LASIK & Laser Eye Surgery: A Complete Consumer Guide
Refractive surgery is the term used to describe surgical procedures that correct common vision problems (nearsightedness, farsightedness, astigmatism and presbyopia) to reduce your dependence on prescription eyeglasses and/or contact lenses.
Currently, a laser procedure called LASIK (LAY-sik) is the most popular refractive surgery performed in the United States. But there are other types of refractive surgery — including other laser procedures and intraocular lens procedures — that might be an even better choice for you, depending on your needs.
The articles below will help you learn more about your surgical options so you can better discuss them with your eye doctor if you are interested in elective vision correction surgery.
Are you a good candidate for LASIK? Our two-minute test creates a personalized report for you.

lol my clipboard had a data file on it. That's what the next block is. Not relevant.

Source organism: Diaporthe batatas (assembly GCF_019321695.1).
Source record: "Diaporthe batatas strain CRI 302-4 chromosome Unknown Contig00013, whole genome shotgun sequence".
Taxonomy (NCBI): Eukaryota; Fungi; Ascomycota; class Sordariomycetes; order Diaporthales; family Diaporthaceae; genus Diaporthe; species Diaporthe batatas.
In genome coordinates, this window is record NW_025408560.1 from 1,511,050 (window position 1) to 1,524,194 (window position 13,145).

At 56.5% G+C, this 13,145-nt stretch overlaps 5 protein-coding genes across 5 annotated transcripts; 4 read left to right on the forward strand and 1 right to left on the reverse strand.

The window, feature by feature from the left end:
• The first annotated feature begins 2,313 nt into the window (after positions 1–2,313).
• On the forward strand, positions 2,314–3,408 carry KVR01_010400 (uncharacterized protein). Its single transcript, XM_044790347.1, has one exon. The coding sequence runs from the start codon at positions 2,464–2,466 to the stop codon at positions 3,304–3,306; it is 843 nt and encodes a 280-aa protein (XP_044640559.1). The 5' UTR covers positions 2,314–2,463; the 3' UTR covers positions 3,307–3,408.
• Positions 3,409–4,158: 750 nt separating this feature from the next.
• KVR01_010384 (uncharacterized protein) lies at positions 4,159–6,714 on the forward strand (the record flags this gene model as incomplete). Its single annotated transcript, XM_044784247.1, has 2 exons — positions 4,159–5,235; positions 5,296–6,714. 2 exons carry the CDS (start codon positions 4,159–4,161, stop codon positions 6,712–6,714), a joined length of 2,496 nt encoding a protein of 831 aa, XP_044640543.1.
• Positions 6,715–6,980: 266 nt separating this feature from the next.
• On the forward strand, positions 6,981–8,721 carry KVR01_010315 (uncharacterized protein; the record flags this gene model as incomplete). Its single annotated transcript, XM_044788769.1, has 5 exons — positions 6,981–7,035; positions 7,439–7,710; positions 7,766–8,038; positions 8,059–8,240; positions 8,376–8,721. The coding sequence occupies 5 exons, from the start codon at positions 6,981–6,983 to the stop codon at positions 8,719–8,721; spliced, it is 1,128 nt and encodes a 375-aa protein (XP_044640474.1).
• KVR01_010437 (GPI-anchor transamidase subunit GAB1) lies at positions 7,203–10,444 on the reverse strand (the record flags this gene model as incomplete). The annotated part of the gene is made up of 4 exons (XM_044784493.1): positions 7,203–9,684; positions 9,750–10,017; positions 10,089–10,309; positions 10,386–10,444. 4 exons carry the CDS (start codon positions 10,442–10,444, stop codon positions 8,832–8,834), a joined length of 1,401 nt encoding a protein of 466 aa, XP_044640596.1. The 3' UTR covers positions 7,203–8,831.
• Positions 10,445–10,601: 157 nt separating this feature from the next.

Start now »
My LASIK Journey Guide - Sponsored Section
This useful guide provides the answers to all of your questions about LASIK, whether you're just starting your research or want information about the procedure and follow-up care.
What makes it "custom" LASIK?
A prominent U.S. Navy eye surgeon explains why he favors custom LASIK.
This procedure uses a second laser, not a blade, to create the LASIK flap.
Two experienced LASIK surgeons share their opinions on a much-debated topic: Should the flap-cutting device in LASIK be a microkeratome blade or a second laser?
This procedure can reduce your dependence on reading glasses after age 40.